A deferred annuity is one of several investment options you can choose from to fund your IRA. You might think that a deferred annuity isn't suitable as an investment option for an IRA, since both deferred annuities and IRAs generally provide for the deferral of income taxes on earnings until they're withdrawn. However, there are several reasons, aside from tax deferral, that may make a deferred annuity a sound funding choice for your IRA.
Common features of IRAS and deferred annuities
IRAs and deferred annuities share several common features.
Both IRAs and deferred annuities:
- Provide for the deferral of income taxes on gains (interest, dividends, and earnings) within the account until withdrawn
- Offer varying degrees of creditor protection based on particular state law
- Are intended as long-term savings options
- Subject the account owner to early withdrawal penalties unless an exception applies
Nevertheless, many variable annuities allow you to reallocate among available subaccounts without cost or restriction. This feature provides you with investment flexibility, because each subaccount is typically based on a different investment strategy. Asset allocation is a method used to help manage investment risk; it does not guarantee a profit or protect against investment loss.
But, the common features shared by deferred annuities and IRAs do not necessarily make them mutually exclusive.
Deferred annuities offer the opportunity to annuitize the account, which involves exchanging the cash value of the deferred annuity for a stream of income payments that can last for the lifetimes of the contract owner and his or her spouse. That can help in retirement by providing a steady, reliable income. But converting your account to an income stream means you're generally locked into those payments unless the annuity provides a commuted benefit option allowing you to "cash out" the balance of your income payments.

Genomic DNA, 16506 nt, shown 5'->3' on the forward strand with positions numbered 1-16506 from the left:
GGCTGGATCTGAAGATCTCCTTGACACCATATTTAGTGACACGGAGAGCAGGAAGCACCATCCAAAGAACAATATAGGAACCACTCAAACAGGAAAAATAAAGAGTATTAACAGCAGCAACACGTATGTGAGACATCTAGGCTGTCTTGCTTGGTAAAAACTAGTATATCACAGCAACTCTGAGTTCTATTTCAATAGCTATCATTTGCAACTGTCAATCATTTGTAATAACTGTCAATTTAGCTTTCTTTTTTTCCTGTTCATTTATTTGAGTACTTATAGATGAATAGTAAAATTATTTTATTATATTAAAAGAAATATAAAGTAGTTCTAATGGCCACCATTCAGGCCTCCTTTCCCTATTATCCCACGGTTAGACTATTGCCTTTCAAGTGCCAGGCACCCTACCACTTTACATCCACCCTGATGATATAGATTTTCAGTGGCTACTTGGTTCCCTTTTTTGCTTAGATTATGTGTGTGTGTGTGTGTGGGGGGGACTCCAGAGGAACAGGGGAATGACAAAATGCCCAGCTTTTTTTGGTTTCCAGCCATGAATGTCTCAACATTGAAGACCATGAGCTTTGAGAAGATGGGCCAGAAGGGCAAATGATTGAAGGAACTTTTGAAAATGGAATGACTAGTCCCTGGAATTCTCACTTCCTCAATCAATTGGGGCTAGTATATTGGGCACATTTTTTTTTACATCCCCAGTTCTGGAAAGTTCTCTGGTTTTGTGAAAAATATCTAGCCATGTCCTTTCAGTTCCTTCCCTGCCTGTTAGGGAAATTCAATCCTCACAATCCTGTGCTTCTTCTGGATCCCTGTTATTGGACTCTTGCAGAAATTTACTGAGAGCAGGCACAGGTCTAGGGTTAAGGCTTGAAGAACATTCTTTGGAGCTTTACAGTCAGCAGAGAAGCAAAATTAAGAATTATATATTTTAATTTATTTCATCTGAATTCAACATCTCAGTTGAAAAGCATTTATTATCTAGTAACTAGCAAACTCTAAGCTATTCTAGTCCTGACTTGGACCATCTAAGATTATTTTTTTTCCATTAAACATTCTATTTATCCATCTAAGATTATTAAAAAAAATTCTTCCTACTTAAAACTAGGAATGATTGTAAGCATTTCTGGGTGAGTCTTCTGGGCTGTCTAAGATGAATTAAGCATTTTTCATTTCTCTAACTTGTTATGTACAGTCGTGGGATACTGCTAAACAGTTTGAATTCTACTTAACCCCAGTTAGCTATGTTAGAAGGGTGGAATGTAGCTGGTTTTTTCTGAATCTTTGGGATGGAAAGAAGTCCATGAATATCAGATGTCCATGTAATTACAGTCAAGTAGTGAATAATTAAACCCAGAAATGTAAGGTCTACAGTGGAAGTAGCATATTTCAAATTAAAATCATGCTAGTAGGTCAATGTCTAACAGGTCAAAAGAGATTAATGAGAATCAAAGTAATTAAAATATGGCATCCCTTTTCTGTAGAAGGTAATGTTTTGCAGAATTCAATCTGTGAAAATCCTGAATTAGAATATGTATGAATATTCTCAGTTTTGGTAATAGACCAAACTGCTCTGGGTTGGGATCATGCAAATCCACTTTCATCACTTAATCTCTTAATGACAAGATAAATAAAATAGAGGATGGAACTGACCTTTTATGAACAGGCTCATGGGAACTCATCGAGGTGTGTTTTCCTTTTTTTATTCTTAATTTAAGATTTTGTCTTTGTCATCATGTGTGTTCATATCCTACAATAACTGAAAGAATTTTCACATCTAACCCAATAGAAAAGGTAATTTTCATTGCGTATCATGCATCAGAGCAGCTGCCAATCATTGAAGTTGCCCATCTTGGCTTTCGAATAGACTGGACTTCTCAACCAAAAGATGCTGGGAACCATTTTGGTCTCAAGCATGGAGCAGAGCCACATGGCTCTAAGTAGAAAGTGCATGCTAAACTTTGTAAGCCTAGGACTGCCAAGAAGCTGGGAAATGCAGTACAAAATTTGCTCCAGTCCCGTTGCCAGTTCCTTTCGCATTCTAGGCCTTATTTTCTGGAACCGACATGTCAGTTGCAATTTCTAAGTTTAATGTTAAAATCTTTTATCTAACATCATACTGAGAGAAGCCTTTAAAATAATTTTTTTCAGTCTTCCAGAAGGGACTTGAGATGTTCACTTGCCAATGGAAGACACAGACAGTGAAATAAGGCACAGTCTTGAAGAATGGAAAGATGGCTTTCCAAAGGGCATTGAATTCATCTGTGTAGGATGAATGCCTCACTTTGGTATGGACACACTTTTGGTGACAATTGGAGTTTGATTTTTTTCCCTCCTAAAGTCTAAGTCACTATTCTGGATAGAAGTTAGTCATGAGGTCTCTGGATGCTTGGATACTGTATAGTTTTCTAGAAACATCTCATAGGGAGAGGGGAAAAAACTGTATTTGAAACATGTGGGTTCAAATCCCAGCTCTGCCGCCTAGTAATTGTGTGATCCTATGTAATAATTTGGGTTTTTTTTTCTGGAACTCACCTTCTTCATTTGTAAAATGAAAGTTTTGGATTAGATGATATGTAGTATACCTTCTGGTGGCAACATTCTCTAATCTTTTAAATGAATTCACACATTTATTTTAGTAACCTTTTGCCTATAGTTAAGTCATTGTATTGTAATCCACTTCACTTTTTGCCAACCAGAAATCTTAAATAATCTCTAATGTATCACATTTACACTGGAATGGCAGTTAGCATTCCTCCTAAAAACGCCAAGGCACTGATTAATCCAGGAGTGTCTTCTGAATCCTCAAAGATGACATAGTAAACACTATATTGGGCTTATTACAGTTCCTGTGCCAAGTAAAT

Another income option offered by some deferred annuities provides guaranteed* income payments without relinquishing the entire cash value of the annuity. The guaranteed* lifetime withdrawal benefit allows you to receive an annual income for the rest of your life without having to annuitize the annuity's entire cash value.
Some deferred annuities offer a rider that provides you with a minimum income equal to no less than your premium payments less prior withdrawals. With this rider, you are assured of receiving minimum income payments based on the premiums you paid into your annuity, even if the annuity's accumulation value has dipped below your investment in the contract due to poor investment performance.
Deferred annuities may offer protection of your principal. Fixed deferred annuities guarantee* your principal and a minimum rate of interest as declared in the contract when you buy the annuity. However, the interest rate the annuity pays may actually exceed the minimum rate and may last for a certain period of time, such as one year, after which the rate may change.
Deferred variable annuities also may offer principal protection through riders attached to the basic annuity (annuity riders typically come with an additional cost). For example, a common annuity rider restores your annuity's accumulation value to the amount of your total premiums paid if, after a prescribed number of years, the accumulation value is less than the premiums you paid (excluding any withdrawals).